Law and The Environment
This information is for the 2022/23 session.
Prof Veerle Heyvaert
This course is available on the BA in Anthropology and Law, BSc in Environment and Development, BSc in Environmental Policy with Economics, BSc in International Relations and LLB in Laws. This course is available as an outside option to students on other programmes where regulations permit and to General Course students.
The aim of this course is to study and understand how law can be used as a tool to pursue environmental goals and to think critically about law’s contribution to local and global environmental protection.
I. General features of environmental law in the UK:
The introductory sessions examine how we understand ‘the value of the environment’ as an object of legal protection, and how environmental law evolved through time. We review international and EU law as important sources of environmental law in the UK, and consider the impacts of Brexit. We study the responsibilities of and the relationship between Parliament, the Governmentthe Court, environmental agencies and devolved administrations, and consider the 2021 Environment Act as a blueprint for the future of environmental protection in the UK.
II. Controlling space
This section reviews legal strategies for environmental protection through the management of the built environment, parks and nature. It covers planning law, environmental impact assessment, and nature conservation law.
III. Controlling climate change
Seminars on climate change examine international law and the politics of climate change, different regulatory strategies to respond to the climate change challenge, and climate change litigation.
IV. Controlling enterprise
Section IV looks at how environmental harm can be prevented or limited by regulating heavily polluting industries. We study mandatory permitting approaches, and also pay attention to the role of ESG and CSR in shaping the environmental performance of private actors. We examine the relationship between international trade law and environmental protection, both generally and in the context of climate change. Section IV also addresses the legacy of industrial exploitation and examines and examines the legal framework for the clean up of contaminated land.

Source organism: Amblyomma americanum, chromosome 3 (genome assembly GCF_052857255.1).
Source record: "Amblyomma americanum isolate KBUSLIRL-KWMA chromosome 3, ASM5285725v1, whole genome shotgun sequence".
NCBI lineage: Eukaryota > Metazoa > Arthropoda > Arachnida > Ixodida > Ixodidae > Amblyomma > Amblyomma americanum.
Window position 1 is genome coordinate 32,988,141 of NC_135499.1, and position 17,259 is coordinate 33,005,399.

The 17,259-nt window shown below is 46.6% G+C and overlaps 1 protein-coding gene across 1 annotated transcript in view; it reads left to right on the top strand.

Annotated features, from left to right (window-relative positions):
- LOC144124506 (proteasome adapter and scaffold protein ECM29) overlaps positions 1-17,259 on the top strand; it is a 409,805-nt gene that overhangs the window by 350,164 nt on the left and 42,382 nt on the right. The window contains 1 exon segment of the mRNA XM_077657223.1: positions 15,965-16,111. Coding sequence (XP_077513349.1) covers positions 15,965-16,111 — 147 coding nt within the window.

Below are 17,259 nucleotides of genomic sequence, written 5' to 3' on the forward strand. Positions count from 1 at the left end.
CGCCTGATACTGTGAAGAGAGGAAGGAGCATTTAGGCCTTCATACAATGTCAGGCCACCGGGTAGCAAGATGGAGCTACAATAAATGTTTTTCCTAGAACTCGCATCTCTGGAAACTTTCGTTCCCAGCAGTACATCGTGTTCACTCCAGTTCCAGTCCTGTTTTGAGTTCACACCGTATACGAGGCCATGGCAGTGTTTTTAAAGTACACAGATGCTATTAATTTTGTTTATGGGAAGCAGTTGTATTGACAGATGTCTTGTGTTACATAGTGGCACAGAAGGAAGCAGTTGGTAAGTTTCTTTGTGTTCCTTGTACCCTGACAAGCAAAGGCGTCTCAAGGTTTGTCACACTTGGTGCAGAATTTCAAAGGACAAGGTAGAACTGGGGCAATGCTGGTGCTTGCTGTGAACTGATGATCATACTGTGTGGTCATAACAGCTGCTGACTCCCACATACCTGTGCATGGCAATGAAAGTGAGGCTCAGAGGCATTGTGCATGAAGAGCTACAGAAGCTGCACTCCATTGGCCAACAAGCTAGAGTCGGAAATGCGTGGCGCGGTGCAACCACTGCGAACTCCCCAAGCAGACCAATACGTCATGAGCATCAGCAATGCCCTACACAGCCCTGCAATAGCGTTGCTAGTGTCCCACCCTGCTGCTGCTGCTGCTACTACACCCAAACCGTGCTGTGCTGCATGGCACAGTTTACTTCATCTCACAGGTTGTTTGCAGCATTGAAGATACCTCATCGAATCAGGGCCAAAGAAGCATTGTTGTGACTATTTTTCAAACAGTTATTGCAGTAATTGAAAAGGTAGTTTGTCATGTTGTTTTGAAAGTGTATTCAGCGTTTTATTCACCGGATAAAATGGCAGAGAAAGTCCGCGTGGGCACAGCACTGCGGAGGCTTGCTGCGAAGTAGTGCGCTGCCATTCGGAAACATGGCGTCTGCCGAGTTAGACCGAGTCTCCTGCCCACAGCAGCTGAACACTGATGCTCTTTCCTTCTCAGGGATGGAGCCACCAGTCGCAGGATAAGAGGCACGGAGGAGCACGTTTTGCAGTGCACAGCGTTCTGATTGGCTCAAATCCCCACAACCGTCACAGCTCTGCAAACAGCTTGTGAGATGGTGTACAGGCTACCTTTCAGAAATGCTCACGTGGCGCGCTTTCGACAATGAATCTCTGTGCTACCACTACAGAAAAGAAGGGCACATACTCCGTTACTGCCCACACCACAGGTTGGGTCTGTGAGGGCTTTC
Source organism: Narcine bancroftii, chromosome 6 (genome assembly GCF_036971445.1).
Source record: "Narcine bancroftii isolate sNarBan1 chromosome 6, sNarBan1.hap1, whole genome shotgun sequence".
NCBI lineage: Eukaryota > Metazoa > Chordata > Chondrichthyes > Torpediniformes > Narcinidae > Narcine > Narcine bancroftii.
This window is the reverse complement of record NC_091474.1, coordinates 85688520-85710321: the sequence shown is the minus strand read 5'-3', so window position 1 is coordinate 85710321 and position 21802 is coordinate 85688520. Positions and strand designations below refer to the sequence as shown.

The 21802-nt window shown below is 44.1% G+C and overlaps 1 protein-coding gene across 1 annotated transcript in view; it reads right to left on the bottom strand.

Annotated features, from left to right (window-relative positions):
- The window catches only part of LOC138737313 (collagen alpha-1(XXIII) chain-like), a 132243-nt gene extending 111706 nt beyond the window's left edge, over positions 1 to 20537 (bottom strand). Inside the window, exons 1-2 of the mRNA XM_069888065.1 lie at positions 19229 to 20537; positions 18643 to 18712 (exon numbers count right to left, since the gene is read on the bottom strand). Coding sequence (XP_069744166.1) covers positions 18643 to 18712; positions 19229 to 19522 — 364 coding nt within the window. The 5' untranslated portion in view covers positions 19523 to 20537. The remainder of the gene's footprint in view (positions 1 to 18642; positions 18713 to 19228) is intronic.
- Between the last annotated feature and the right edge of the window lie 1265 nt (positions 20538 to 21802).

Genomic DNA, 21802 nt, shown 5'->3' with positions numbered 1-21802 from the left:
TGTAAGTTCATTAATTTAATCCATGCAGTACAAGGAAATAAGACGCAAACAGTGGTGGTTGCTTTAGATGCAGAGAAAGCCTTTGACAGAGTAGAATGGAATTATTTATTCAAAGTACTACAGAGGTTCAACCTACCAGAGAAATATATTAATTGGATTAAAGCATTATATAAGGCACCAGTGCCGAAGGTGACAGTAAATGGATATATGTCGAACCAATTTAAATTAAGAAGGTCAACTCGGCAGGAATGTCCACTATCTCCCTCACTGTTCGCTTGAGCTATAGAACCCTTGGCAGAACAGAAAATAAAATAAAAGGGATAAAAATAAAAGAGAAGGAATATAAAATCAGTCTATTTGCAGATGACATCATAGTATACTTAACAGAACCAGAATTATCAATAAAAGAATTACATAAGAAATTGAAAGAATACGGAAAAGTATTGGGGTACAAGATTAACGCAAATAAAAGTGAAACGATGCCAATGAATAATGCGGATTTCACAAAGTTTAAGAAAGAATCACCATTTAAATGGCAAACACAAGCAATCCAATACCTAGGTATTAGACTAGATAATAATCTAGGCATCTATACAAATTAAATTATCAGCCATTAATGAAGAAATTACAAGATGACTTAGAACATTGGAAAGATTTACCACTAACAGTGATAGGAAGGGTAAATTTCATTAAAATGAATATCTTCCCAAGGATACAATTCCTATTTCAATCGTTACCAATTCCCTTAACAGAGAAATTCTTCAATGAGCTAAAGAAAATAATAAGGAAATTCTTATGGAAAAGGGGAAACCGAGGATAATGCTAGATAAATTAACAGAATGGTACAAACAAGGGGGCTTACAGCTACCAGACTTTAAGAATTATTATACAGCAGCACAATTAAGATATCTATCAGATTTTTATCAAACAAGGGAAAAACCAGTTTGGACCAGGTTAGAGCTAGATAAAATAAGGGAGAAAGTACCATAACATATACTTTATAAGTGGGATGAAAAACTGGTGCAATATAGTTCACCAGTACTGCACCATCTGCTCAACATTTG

V. The future of environmental law
The final section focuses on new and upcoming developments in environmental law, both at the UK level and beyond. It includes an examination of the role of human rights in the pursuit of environmental protection, and discusses the potential for animal and nature rights.
This course is delivered through weekly 2-hour seminars totalling a minimum of 40 hours across Michaelmas Term and Lent Term. This course includes a reading week in Weeks 6 of Michaelmas Term and Lent Term.
Students are expected to write a formative essay; answer a problem set in writing; and participate in a mock exam.
There is no set book that covers the entire course, however, several sessions use Bell, McGillivray, Pedersen et. al, Environmental Law (9th edition, Oxford University Press, 2017). A detailed reading list is provided for each seminar. Materials that are not sourced from Bell, McGillivray & Pedersen are made available on Moodle.
A good alternative source is Fisher, Lange & Scotford, Environmental Law. Text, Cases and Materials (2nd edition, OUP, 2019). Older but still useful introductory books include: Lazarus, The Making of Environmental Law, 2004; Holder & Lee, Environmental Protection, Law & Policy, 2007; R Carson, Silent Spring, 1962; R Eckersley, Environmentalism and Political Theory,1992.
Open-book Exam (50%, duration: 2.5 hours) in the summer exam period.
Essay (50%, 4000 words) in the ST.
Department: Law School
Total students 2021/22: Unavailable
Average class size 2021/22: Unavailable
Capped 2021/22: No
Value: One Unit
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